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Professional negligence, etc. Fulton Superior Court. Before Judge Daniel.
Gay I. Marsh appeals the trial court's order granting Crawford Long Hospital of Emory University's (Crawford Long) motion for summary judgment. Marsh brought this action sounding in professional negligence and fraud against Dr. John Bostwick and appellee Crawford Long. In her complaint, Marsh alleged that she requested and consented to an abdominal liposuction; however, Dr. Bostwick performed an abdominoplasty, a more invasive surgery which left a scar across her entire abdomen and that Dr. Bostwick and Crawford Long conspired to keep her from discovering their alleged mistake.
The patient history nursing assessment form, filled out upon Marsh's admission to the hospital, indicated that she was scheduled for bilateral mastectomy and liposuction. The intraoperative record indicated that the operative procedure to be performed was an abdominoplasty and a bilateral mastectomy. The intraoperative record also contained a checklist for the "verification of procedure/location; ---- verbal; ---- consent form; ---- sterilization permit." This section of the intraoperative record was not completed. Furthermore, Marsh maintains that she signed a "consent to surgery" form on which she hand wrote her consent for liposuction as the consent form listed only the bilateral mastectomy procedure. No such consent form is contained in the record. The consent form contained in the record reflects that Marsh consented to a bilateral mastectomy and an abdominoplasty. Marsh deposed that this consent form was presented to her after the surgery and that she was told to sign it by the doctor's assistant.
1. On appeal, Marsh contends that the trial court erred in granting Crawford Long's motion for summary judgment "by apparently determining the Hospital's nurses had no duty as to Gay I. Marsh and that such responsibility fell on the shoulders of Dr. Bostwick."
Marsh's experts and several nurses from Crawford Long deposed that a patient's chart should be cross-referenced to determine that the appropriate procedure is being performed. Marsh alleges that Crawford Long failed to discover the discrepancies in the documents contained in her chart with respect to the procedure to be performed. Crawford Long argues that the doctor is in charge of the operating room and that the hospital's nursing staff is not responsible for mistakes made by the doctor regarding what procedure is performed citing Hoffman v. Wells, 260 Ga. 588 (397 SE2d 696) (1990).
In Hoffman, the Georgia Supreme Court determined that the hospital employees were not responsible for the plaintiff's injuries which resulted from the doctor's performance of a surgical procedure on the wrong hand. The Supreme Court relied on the fact that the determination to proceed with the surgery was a medical decision made by the doctor in the operating room. Furthermore, the nursing staff informed the doctor that the patient's admissions chart and consent form indicated that the surgery was scheduled to be performed on the patient's right hand. The doctor nevertheless performed the surgery on the left hand. The court noted that "[a] hospital owes a duty of reasonable care to its patients and is liable for the injuries negligently inflicted upon its patients by the nurses and other employees of the hospital. [Cit.]" Id. at 589.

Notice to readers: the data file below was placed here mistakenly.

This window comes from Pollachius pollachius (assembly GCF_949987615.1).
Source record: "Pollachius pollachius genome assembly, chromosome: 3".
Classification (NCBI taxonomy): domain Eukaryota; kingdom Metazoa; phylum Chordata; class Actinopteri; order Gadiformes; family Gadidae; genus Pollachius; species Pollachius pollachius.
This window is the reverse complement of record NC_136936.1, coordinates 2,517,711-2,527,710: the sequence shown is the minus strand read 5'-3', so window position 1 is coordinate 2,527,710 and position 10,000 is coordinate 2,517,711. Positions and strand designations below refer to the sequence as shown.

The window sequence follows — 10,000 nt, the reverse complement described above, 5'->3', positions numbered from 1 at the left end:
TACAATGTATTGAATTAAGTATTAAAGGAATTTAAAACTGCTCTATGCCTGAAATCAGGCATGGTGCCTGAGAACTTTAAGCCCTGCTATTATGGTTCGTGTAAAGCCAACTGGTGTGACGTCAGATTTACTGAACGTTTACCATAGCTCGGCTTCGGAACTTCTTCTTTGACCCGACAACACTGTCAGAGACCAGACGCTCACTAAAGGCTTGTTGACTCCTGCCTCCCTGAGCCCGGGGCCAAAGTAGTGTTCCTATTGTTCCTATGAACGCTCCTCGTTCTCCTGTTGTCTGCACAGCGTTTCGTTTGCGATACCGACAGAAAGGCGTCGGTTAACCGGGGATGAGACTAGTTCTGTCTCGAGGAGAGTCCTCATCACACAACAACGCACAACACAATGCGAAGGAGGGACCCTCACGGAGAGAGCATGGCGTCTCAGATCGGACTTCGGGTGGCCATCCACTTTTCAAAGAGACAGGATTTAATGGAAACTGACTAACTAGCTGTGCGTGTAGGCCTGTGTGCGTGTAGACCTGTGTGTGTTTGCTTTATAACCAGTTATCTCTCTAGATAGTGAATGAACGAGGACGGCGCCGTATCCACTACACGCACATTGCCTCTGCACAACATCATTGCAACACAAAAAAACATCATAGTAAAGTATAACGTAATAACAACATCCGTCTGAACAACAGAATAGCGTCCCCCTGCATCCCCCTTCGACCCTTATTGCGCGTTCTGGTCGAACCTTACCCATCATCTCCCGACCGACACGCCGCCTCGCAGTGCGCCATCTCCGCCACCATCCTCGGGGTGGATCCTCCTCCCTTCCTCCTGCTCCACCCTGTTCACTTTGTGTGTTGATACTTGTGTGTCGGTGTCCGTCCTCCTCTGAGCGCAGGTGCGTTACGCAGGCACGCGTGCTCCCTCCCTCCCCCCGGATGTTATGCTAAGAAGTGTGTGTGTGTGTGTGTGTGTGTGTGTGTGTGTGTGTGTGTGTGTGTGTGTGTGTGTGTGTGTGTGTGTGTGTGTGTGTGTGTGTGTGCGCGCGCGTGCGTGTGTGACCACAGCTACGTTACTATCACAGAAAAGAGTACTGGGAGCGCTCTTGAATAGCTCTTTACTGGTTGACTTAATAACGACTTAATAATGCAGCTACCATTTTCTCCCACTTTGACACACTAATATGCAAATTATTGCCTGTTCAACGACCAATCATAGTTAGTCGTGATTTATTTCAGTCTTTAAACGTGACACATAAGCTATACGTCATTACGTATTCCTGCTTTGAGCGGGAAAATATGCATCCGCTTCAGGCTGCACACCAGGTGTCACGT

"[A] hospital is not an insurer of patient safety and negligence chargeable to the institution must be proven; as a general rule, a private hospital is under a duty to exercise such reasonable care in looking after and protecting patients as the patient's condition, as known to the hospital through its agents and servants charged with the duty of looking after and supervising the patient may require. . . ." Deese v. Carroll City County Hosp., 203 Ga. App. 148, 149 (416 SE2d 127) (1992).
In the present case, Dr. Bostwick made the medical determination for an abdominoplasty. However, Crawford Long's nursing staff never discussed with Marsh or Dr. Bostwick the discrepancies in Marsh's records with regard to what procedure was to be performed. Our Supreme Court has determined that " '[t]here is no transfer of liability [to the doctor] for the negligence of an employee in the performance of clerical or administrative tasks not requiring the exercise of medical judgment even though these tasks are related to the treatment of the patient.' [Cit.]" Hoffman, supra at 590. Therefore, the trial court erred in determining that the hospital owed no duty to Marsh and it is for the jury to determine whether Crawford Long breached its duty of reasonable care.
2. Crawford Long contends that Marsh failed to appeal the trial court's grant of its motion for summary judgment with respect to Marsh's claims for fraud and Conspiracy. We agree. Marsh's enumeration of error specifically addressed the trial court's determination with regard to her negligence claim. In her brief, Marsh attempts to argue that her fraud claim should have survived Crawford Long's motion. However, this issue was not enumerated as error and we are without authority to consider it. Robertson v. U-Haul Co. of Western Ga., 208 Ga. App. 222 (1) (430 SE2d 113) (1993).
Simmons & Toliver, A. Leroy Toliver, Joseph H. King, Jr., for appellant.
Thursday May 21 06:48 EDT

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